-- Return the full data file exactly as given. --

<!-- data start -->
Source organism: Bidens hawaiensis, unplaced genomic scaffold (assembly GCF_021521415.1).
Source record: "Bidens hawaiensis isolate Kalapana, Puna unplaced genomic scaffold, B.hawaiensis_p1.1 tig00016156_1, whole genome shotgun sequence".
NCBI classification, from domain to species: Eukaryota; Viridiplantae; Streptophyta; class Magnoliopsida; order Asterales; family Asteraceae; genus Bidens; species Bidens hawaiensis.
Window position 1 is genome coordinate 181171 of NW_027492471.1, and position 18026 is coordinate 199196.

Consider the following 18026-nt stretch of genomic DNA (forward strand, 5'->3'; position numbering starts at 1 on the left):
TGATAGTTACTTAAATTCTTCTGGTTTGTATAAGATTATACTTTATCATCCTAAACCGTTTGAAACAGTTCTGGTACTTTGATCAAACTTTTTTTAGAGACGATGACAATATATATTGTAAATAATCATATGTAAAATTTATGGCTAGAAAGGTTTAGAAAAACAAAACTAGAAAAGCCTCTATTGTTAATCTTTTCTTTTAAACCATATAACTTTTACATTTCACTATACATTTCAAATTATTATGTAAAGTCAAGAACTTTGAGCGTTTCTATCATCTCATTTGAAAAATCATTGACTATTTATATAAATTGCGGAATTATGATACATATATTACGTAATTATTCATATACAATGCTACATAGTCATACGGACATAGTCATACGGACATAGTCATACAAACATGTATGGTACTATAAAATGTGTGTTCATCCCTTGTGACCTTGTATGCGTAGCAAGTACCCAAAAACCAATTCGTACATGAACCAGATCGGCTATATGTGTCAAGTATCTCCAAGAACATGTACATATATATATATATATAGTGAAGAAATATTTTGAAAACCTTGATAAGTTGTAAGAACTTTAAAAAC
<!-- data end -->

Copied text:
Source organism: Bidens hawaiensis, unplaced genomic scaffold (assembly GCF_021521415.1).
Source record: "Bidens hawaiensis isolate Kalapana, Puna unplaced genomic scaffold, B.hawaiensis_p1.1 tig00016156_1, whole genome shotgun sequence".
NCBI classification, from domain to species: Eukaryota; Viridiplantae; Streptophyta; class Magnoliopsida; order Asterales; family Asteraceae; genus Bidens; species Bidens hawaiensis.
Window position 1 is genome coordinate 181171 of NW_027492471.1, and position 18026 is coordinate 199196.

Consider the following 18026-nt stretch of genomic DNA (forward strand, 5'->3'; position numbering starts at 1 on the left):
TGATAGTTACTTAAATTCTTCTGGTTTGTATAAGATTATACTTTATCATCCTAAACCGTTTGAAACAGTTCTGGTACTTTGATCAAACTTTTTTTAGAGACGATGACAATATATATTGTAAATAATCATATGTAAAATTTATGGCTAGAAAGGTTTAGAAAAACAAAACTAGAAAAGCCTCTATTGTTAATCTTTTCTTTTAAACCATATAACTTTTACATTTCACTATACATTTCAAATTATTATGTAAAGTCAAGAACTTTGAGCGTTTCTATCATCTCATTTGAAAAATCATTGACTATTTATATAAATTGCGGAATTATGATACATATATTACGTAATTATTCATATACAATGCTACATAGTCATACGGACATAGTCATACGGACATAGTCATACAAACATGTATGGTACTATAAAATGTGTGTTCATCCCTTGTGACCTTGTATGCGTAGCAAGTACCCAAAAACCAATTCGTACATGAACCAGATCGGCTATATGTGTCAAGTATCTCCAAGAACATGTACATATATATATATATATAGTGAAGAAATATTTTGAAAACCTTGATAAGTTGTAAGAACTTTAAAAAC